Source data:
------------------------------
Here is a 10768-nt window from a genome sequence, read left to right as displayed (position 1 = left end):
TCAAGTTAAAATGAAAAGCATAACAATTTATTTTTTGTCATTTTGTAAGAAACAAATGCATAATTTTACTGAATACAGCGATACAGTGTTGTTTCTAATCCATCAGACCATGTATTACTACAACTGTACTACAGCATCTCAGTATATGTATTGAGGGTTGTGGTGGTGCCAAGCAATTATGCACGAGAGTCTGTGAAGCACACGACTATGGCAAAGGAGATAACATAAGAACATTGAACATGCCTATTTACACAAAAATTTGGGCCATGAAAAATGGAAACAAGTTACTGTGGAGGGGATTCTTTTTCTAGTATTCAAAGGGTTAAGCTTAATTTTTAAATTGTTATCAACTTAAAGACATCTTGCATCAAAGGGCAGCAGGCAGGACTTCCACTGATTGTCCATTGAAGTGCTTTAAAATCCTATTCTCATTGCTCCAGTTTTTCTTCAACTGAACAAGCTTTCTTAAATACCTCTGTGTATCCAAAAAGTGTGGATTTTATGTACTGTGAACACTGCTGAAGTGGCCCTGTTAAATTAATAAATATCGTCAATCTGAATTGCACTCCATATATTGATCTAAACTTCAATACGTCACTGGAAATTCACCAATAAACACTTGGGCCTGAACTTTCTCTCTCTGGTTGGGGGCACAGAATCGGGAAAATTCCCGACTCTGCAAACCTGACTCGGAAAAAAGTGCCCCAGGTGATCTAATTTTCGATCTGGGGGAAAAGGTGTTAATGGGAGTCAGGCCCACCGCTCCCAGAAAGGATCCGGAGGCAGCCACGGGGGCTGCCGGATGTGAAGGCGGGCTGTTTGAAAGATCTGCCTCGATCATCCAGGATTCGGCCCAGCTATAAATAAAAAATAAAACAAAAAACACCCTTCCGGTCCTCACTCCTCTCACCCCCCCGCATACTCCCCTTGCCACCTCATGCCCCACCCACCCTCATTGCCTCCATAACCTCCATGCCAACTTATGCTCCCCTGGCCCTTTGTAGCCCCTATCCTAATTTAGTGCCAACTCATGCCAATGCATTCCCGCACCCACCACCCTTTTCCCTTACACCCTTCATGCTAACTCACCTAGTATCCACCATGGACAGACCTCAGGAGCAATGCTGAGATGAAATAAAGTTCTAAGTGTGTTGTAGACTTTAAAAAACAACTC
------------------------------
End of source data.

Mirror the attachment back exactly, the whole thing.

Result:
Here is a 10768-nt window from a genome sequence, read left to right as displayed (position 1 = left end):
TCAAGTTAAAATGAAAAGCATAACAATTTATTTTTTGTCATTTTGTAAGAAACAAATGCATAATTTTACTGAATACAGCGATACAGTGTTGTTTCTAATCCATCAGACCATGTATTACTACAACTGTACTACAGCATCTCAGTATATGTATTGAGGGTTGTGGTGGTGCCAAGCAATTATGCACGAGAGTCTGTGAAGCACACGACTATGGCAAAGGAGATAACATAAGAACATTGAACATGCCTATTTACACAAAAATTTGGGCCATGAAAAATGGAAACAAGTTACTGTGGAGGGGATTCTTTTTCTAGTATTCAAAGGGTTAAGCTTAATTTTTAAATTGTTATCAACTTAAAGACATCTTGCATCAAAGGGCAGCAGGCAGGACTTCCACTGATTGTCCATTGAAGTGCTTTAAAATCCTATTCTCATTGCTCCAGTTTTTCTTCAACTGAACAAGCTTTCTTAAATACCTCTGTGTATCCAAAAAGTGTGGATTTTATGTACTGTGAACACTGCTGAAGTGGCCCTGTTAAATTAATAAATATCGTCAATCTGAATTGCACTCCATATATTGATCTAAACTTCAATACGTCACTGGAAATTCACCAATAAACACTTGGGCCTGAACTTTCTCTCTCTGGTTGGGGGCACAGAATCGGGAAAATTCCCGACTCTGCAAACCTGACTCGGAAAAAAGTGCCCCAGGTGATCTAATTTTCGATCTGGGGGAAAAGGTGTTAATGGGAGTCAGGCCCACCGCTCCCAGAAAGGATCCGGAGGCAGCCACGGGGGCTGCCGGATGTGAAGGCGGGCTGTTTGAAAGATCTGCCTCGATCATCCAGGATTCGGCCCAGCTATAAATAAAAAATAAAACAAAAAACACCCTTCCGGTCCTCACTCCTCTCACCCCCCCGCATACTCCCCTTGCCACCTCATGCCCCACCCACCCTCATTGCCTCCATAACCTCCATGCCAACTTATGCTCCCCTGGCCCTTTGTAGCCCCTATCCTAATTTAGTGCCAACTCATGCCAATGCATTCCCGCACCCACCACCCTTTTCCCTTACACCCTTCATGCTAACTCACCTAGTATCCACCATGGACAGACCTCAGGAGCAATGCTGAGATGAAATAAAGTTCTAAGTGTGTTGTAGACTTTAAAAAACAACTC